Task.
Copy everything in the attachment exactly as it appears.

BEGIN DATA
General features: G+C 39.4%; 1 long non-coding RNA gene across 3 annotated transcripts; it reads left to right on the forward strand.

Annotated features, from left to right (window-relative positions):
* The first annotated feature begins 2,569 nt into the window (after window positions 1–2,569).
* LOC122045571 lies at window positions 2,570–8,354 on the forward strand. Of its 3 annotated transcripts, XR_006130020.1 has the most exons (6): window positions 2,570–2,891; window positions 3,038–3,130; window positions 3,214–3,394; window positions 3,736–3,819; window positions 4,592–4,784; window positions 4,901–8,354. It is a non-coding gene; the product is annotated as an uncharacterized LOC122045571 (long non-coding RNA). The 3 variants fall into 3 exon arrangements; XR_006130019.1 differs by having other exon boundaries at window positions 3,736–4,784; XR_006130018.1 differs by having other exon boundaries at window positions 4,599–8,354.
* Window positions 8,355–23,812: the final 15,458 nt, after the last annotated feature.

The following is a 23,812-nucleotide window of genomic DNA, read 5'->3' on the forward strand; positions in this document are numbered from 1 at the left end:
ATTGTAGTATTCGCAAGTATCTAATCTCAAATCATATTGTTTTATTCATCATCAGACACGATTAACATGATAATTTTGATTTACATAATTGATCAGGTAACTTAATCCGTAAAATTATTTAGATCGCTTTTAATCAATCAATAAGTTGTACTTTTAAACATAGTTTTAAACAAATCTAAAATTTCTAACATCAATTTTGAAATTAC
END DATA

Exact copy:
General features: G+C 39.4%; 1 long non-coding RNA gene across 3 annotated transcripts; it reads left to right on the forward strand.

Annotated features, from left to right (window-relative positions):
* The first annotated feature begins 2,569 nt into the window (after window positions 1–2,569).
* LOC122045571 lies at window positions 2,570–8,354 on the forward strand. Of its 3 annotated transcripts, XR_006130020.1 has the most exons (6): window positions 2,570–2,891; window positions 3,038–3,130; window positions 3,214–3,394; window positions 3,736–3,819; window positions 4,592–4,784; window positions 4,901–8,354. It is a non-coding gene; the product is annotated as an uncharacterized LOC122045571 (long non-coding RNA). The 3 variants fall into 3 exon arrangements; XR_006130019.1 differs by having other exon boundaries at window positions 3,736–4,784; XR_006130018.1 differs by having other exon boundaries at window positions 4,599–8,354.
* Window positions 8,355–23,812: the final 15,458 nt, after the last annotated feature.

The following is a 23,812-nucleotide window of genomic DNA, read 5'->3' on the forward strand; positions in this document are numbered from 1 at the left end:
ATTGTAGTATTCGCAAGTATCTAATCTCAAATCATATTGTTTTATTCATCATCAGACACGATTAACATGATAATTTTGATTTACATAATTGATCAGGTAACTTAATCCGTAAAATTATTTAGATCGCTTTTAATCAATCAATAAGTTGTACTTTTAAACATAGTTTTAAACAAATCTAAAATTTCTAACATCAATTTTGAAATTAC